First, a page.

This week’s lost fuchsia is ‘Jane Lye’, which was introduced in 1870 and we are hoping that our fuchsia detectives will help us to find more information about this historic cultivar.
The Wiltshire Life magazine has covered our hunt for James Lye’s lost fuchsias in their Home and Gardens Supplement, which is issued with the May edition of Wiltshire Life.
Today’s lost fuchsia is ‘Duchess of Fife’, which was introduced in 1892.
We know very little about this cultivar and are hoping that our fuchsia detectives will help us to find more information about this historic cultivar.
Bowood House sometimes referred to as Bowood Park near Calne in Wiltshire hosted the Calne Flower Show for many years and James Lye , gardener to the Hon. Mrs. Hay of Clyffe Hall, Market Lavington was a regular exhibitor at these shows.
Today’s lost fuchsia is ‘Crimson Globe’, which was introduced in 1879 (Though we suspect that it may have been introduced slightly earlier).
During 2018 we are hunting for the lost fuchsias that were introduced by one of England’s most important Victorian Fuchsia growers, exhibitor and hybridiser Mr James Lye, from Market Lavington, Wiltshire. James introduced many fuchsia cultivars but only a small number of these have survived over the years, with all the known surviving cultivars held within our National Plant Collection®.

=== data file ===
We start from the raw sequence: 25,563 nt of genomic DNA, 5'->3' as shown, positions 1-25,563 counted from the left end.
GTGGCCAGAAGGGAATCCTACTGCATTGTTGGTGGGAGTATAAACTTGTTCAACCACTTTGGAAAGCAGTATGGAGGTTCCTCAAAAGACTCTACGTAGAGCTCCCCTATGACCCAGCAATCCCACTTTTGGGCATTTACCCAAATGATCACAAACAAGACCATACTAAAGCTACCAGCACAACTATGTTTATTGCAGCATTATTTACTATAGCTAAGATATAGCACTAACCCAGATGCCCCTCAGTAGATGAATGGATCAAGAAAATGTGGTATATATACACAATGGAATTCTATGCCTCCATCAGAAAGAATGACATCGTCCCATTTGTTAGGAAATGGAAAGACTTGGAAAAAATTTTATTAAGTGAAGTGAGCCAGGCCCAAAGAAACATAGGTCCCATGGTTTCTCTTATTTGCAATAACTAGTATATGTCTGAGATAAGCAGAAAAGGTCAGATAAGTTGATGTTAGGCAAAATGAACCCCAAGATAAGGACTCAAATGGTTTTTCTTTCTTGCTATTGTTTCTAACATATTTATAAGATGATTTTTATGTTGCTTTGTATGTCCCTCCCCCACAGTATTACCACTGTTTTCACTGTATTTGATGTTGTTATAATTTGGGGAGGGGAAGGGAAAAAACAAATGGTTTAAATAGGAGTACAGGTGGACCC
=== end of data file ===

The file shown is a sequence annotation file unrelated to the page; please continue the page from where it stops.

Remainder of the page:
The group of Fuchsias an engraving of which appears at fig. 39 (used as this posts image), represents a collection of nine specimens raised and exhibited by that well-known cultivator, Mr. James Lye, of Clyffe Hall Gardens, Market Lavington, at an exhibition held in Bath in September last, and which received the 1st prize in the premier class for that number of plants.